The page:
But true to my mom’s word, Roxy was born and I became best friends with the UPS guy and I’m pretty sure the recycling truck was tired of picking up boxes. Baby items kept showing up after she was born, and plenty of pink was there among the green and yellow. Roxy’s naming ceremony happened as close to eight days after her birth as possible, because I was a true believer that if a bris needed to happen in eight days for a boy, I wasn’t going to differentiate. I felt solace in my Judaism and was comforted by my decisions as the weeks went on, certain that at least I fulfilled connections of generations that came before me.
Two years later, I did it again with Everett—this time feeling a little better knowing I had the essentials already in place (and justifying because Roxy still used a lot of it) but still feeling an empty longing while painting his future room my favorite color orange and some jealousy over attending other baby showers knowing I wouldn’t be having one. I kept trying to make peace with tradition and telling myself it’s OK—if it’s a boy, the blue dinosaur onesies will be on my doorstep after this baby is born. I listened to our families and let tradition guide me, and lo and behold, Everett was born, there was plenty of blue, the mohel on hold showed up on day eight and all was right with my world.
Fast forward almost seven years later.
I’m laying on the ultrasound table with nervous anticipation. It’s my third child but it’s been awhile since my days of diapers and bottles. I’m on the edge of a total meltdown and I can hardly look at Matt, afraid if we make eye contact I’m totally going to lose it and start crying because it feels so new.
“So are we finding out?” the ultrasound tech asks us, as she guides the wand across my belly and pictures of the baby appear on the screen. Matt and I lock eyes and I look away quickly and answer before I can change my mind.
“Yes. Yes. Yes. He (pointing at Matt) needs to know. And I can’t have him know and me not, so let’s do this. Tell us. Tell us.”
The room is silent. In my brain I’m thinking please say it’s a girl. Please. It will be so much easier if it’s a girl. Matt already agreed with me that our child will be raised Jewish, but parameters haven’t been worked out and reconciling my desire to connect to tradition while honoring his beliefs has never been more overwhelming. Come on. Say it. Girl. It needs to be a girl. I’m not sure I’m ready to deal with the reality of boy. Putting the mohel on hold. I don’t know if I can do this. Girl. Girl. Girl.
I’m doing this chant on repeat in my head. Yet in my heart I know what she’s going to say before the words come out. I woke up at 3 a.m. knowing. The definite knowledge of what this baby is. And my gut is rarely wrong.
She zooms in and points to the screen.
There it is she says. Congratulations, you’re having a baby boy.
Matt laughs and says, “I knew it.”
So did I my love. So did I.
My heart is overflowing with joy, our perfectly imperfect family is growing, and ladies and gentlemen, we’re having a boy. Everett is beyond thrilled. Roxy whined that she already hassssss a little brother, but it’s OK mommy, I’ll love him anyway. Matt jokes to me about having a “brisk”—doing it on purpose to make me laugh and lighten my worry as I roll my eyes and say “It’s a BRIS!!!!” as he questions me about the food that I tell him people are going to show up with on day eight.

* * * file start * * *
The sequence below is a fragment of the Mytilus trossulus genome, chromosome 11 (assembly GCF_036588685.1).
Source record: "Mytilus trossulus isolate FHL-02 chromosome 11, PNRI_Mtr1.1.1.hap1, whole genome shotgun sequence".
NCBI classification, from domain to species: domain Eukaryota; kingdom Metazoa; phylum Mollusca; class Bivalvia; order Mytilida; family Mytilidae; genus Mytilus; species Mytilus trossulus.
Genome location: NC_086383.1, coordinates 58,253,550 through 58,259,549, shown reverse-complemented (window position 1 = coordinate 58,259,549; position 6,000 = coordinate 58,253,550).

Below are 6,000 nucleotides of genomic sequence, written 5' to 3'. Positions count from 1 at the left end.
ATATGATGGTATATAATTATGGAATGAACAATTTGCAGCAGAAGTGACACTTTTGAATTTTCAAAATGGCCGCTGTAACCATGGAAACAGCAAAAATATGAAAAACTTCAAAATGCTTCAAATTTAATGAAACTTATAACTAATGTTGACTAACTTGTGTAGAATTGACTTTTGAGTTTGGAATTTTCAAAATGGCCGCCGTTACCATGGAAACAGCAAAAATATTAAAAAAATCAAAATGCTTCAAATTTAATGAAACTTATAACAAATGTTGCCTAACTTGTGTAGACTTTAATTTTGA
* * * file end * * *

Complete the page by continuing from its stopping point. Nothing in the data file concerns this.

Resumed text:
I have no idea how any of this is going to actually happen, or who the mohelim in Maine are or the myriad of questions that we still have unanswered or have yet to discuss. Bring on the blue dinosaurs and bottles. A baby boy. I stare at the printed ultrasound picture, hugging it close to my chest. The unknown has time to wait. Matt grasps my hand and kisses my forehead. I can’t wait to meet you my baby boy.
For more information, check out IFF’s Guide to Birth Ceremonies for Interfaith Families.
Once upon a time, Amy, a divorced Jewish girl from Jersey, met Matt, a divorced Irish Catholic boy from Philly, in the unlikely state of Maine. They went on some dates. Amy tried to convince herself Matt was too “nice and normal” and Matt ignored her and made her dinner and bought her flowers.They both realized pretty quickly that they were living a real-life Disney movie and suddenly the two found themselves blissfully in love, minus the talking animals of course.
Matt and Amy knew that they had a partner in each other, to support one another, laugh with, cry with and everything in between. They introduced their children to each other, they met one another’s families.They created a new life for themselves, together, figuring out how to start over in a serious relationship after divorce while already having kids and embracing the chaos, the unknowns, the differences and the sameness. Matt moved into Amy’s house, and to this day, continues to help her create what has become an actual home, reflecting the uniqueness of the kids and adults who live there.
This month, I celebrated my 40th birthday with Matt and my kids by my side. The significance of turning 40 has been huge for me, making me feel like I’m crossing some kind of real grown-up threshold and am caught between not quite feeling old enough to truly be the adult I imagined, while balancing paying a mortgage, organizing the household and parenting. Having Matt in my life to share it with makes the transition smoother, and as I have been reminded numerous times, 40 is the new 20 (without the ability to understand snapchat). So this week, with me settling into this new decade, we decided it was the perfect opportunity to really make things interesting for our family and friends, because that’s how we roll around here.